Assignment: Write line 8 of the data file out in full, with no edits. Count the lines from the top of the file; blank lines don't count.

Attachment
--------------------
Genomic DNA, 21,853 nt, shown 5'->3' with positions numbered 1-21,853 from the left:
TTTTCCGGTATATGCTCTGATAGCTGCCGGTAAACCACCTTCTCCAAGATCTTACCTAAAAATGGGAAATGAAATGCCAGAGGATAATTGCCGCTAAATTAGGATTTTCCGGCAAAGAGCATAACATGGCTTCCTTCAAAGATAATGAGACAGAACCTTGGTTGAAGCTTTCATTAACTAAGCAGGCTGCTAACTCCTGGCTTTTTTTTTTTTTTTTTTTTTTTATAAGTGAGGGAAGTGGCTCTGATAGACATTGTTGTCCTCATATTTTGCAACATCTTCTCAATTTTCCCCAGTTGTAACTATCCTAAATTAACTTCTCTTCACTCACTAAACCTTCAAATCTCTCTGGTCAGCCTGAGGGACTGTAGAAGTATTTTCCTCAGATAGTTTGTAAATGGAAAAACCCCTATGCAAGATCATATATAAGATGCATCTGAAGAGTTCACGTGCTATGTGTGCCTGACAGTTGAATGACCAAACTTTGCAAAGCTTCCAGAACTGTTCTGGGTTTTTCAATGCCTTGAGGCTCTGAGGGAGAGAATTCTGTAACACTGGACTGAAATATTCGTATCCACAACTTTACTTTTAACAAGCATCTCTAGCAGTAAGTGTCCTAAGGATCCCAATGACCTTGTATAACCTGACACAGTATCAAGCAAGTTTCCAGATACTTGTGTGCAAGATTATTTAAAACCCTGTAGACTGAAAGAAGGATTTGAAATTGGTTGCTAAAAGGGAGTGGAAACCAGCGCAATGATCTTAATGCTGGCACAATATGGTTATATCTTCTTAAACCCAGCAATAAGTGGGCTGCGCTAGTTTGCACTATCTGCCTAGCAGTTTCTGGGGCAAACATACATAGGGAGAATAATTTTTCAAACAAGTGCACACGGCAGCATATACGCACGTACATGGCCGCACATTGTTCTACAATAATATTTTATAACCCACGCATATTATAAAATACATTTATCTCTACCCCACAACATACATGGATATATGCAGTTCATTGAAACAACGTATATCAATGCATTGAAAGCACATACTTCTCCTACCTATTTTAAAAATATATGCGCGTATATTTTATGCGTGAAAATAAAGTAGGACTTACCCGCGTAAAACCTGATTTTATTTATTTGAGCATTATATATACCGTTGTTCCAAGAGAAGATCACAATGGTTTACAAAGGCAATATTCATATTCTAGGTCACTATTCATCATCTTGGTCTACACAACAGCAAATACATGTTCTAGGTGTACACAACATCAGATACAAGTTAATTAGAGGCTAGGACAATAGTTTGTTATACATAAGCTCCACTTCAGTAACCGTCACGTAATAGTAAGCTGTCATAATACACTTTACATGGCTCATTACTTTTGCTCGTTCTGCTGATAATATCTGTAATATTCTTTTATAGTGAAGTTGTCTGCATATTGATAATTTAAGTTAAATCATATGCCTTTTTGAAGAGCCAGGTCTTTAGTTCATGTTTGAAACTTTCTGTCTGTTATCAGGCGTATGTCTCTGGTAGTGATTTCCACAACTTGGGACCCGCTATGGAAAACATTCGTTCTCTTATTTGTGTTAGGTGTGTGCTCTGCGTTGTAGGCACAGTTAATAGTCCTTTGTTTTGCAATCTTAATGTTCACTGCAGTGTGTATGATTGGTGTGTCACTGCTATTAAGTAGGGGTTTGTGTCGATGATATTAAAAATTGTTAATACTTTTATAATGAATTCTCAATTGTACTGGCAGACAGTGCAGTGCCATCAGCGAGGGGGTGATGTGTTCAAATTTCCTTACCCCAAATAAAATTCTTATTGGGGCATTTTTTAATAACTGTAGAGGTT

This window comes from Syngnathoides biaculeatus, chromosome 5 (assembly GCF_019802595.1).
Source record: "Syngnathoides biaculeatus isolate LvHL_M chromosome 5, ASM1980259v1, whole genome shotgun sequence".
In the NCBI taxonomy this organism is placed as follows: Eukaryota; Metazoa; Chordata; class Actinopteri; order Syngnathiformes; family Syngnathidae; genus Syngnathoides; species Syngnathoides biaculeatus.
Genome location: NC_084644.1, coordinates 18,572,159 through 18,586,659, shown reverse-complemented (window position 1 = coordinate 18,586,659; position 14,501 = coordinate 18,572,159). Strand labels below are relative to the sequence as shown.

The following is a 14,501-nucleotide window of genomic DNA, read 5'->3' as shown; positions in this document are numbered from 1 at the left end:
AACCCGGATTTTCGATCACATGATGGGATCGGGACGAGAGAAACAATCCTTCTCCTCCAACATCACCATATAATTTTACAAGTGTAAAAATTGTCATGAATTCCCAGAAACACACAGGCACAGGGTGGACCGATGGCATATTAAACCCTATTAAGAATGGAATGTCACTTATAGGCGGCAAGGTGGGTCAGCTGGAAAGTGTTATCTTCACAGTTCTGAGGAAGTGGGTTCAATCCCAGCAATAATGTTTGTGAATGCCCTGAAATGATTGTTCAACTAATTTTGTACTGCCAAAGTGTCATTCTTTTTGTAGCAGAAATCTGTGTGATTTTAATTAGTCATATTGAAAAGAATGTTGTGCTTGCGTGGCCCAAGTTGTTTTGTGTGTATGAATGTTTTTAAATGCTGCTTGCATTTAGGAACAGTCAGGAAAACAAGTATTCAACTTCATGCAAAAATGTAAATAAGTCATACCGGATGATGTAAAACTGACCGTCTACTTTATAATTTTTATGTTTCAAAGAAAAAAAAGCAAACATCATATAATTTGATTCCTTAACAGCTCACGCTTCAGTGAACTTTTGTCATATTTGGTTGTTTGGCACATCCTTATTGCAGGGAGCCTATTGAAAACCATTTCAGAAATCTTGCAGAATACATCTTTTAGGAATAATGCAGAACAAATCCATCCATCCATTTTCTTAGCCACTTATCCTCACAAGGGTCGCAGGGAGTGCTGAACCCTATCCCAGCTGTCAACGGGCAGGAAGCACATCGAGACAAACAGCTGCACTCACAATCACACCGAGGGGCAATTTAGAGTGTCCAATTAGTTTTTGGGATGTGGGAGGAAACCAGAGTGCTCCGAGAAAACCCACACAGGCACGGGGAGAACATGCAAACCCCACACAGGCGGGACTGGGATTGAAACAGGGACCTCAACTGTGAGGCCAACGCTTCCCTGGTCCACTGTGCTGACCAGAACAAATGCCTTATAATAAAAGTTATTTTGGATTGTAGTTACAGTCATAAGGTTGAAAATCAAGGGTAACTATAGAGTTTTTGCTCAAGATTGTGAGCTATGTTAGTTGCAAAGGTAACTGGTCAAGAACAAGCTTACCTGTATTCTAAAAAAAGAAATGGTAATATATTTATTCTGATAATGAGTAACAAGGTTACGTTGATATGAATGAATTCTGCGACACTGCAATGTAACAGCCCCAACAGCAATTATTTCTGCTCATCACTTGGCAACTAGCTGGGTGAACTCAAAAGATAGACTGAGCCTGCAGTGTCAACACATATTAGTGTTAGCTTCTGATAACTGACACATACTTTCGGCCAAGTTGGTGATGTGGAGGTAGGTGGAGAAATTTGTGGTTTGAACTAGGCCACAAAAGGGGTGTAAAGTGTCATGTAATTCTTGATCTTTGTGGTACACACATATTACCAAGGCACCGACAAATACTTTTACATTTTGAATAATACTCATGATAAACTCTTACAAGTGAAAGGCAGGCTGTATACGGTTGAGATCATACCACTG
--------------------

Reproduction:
AACCCGGATTTTCGATCACATGATGGGATCGGGACGAGAGAAACAATCCTTCTCCTCCAACATCACCATATAATTTTACAAGTGTAAAAATTGTCATGAATTCCCAGAAACACACAGGCACAGGGTGGACCGATGGCATATTAAACCCTATTAAGAATGGAATGTCACTTATAGGCGGCAAGGTGGGTCAGCTGGAAAGTGTTATCTTCACAGTTCTGAGGAAGTGGGTTCAATCCCAGCAATAATGTTTGTGAATGCCCTGAAATGATTGTTCAACTAATTTTGTACTGCCAAAGTGTCATTCTTTTTGTAGCAGAAATCTGTGTGATTTTAATTAGTCATATTGAAAAGAATGTTGTGCTTGCGTGGCCCAAGTTGTTTTGTGTGTATGAATGTTTTTAAATGCTGCTTGCATTTAGGAACAGTCAGGAAAACAAGTATTCAACTTCATGCAAAAATGTAAATAAGTCATACCGGATGATGTAAAACTGACCGTCTACTTTATAATTTTTATGTTTCAAAGAAAAAAAAGCAAACATCATATAATTTGATTCCTTAACAGCTCACGCTTCAGTGAACTTTTGTCATATTTGGTTGTTTGGCACATCCTTATTGCAGGGAGCCTATTGAAAACCATTTCAGAAATCTTGCAGAATACATCTTTTAGGAATAATGCAGAACAAATCCATCCATCCATTTTCTTAGCCACTTATCCTCACAAGGGTCGCAGGGAGTGCTGAACCCTATCCCAGCTGTCAACGGGCAGGAAGCACATCGAGACAAACAGCTGCACTCACAATCACACCGAGGGGCAATTTAGAGTGTCCAATTAGTTTTTGGGATGTGGGAGGAAACCAGAGTGCTCCGAGAAAACCCACACAGGCACGGGGAGAACATGCAAACCCCACACAGGCGGGACTGGGATTGAAACAGGGACCTCAACTGTGAGGCCAACGCTTCCCTGGTCCACTGTGCTGACCAGAACAAATGCCTTATAATAAAAGTTATTTTGGATTGTAGTTACAGTCATAAGGTTGAAAATCAAGGGTAACTATAGAGTTTTTGCTCAAGATTGTGAGCTATGTTAGTTGCAAAGGTAACTGGTCAAGAACAAGCTTACCTGTATTCTAAAAAAAGAAATGGTAATATATTTATTCTGATAATGAGTAACAAGGTTACGTTGATATGAATGAATTCTGCGACACTGCAATGTAACAGCCCCAACAGCAATTATTTCTGCTCATCACTTGGCAACTAGCTGGGTGAACTCAAAAGATAGACTGAGCCTGCAGTGTCAACACATATTAGTGTTAGCTTCTGATAACTGACACATACTTTCGGCCAAGTTGGTGATGTGGAGGTAGGTGGAGAAATTTGTGGTTTGAACTAGGCCACAAAAGGGGTGTAAAGTGTCATGTAATTCTTGATCTTTGTGGTACACACATATTACCAAGGCACCGACAAATACTTTTACATTTTGAATAATACTCATGATAAACTCTTACAAGTGAAAGGCAGGCTGTATACGGTTGAGATCATACCACTG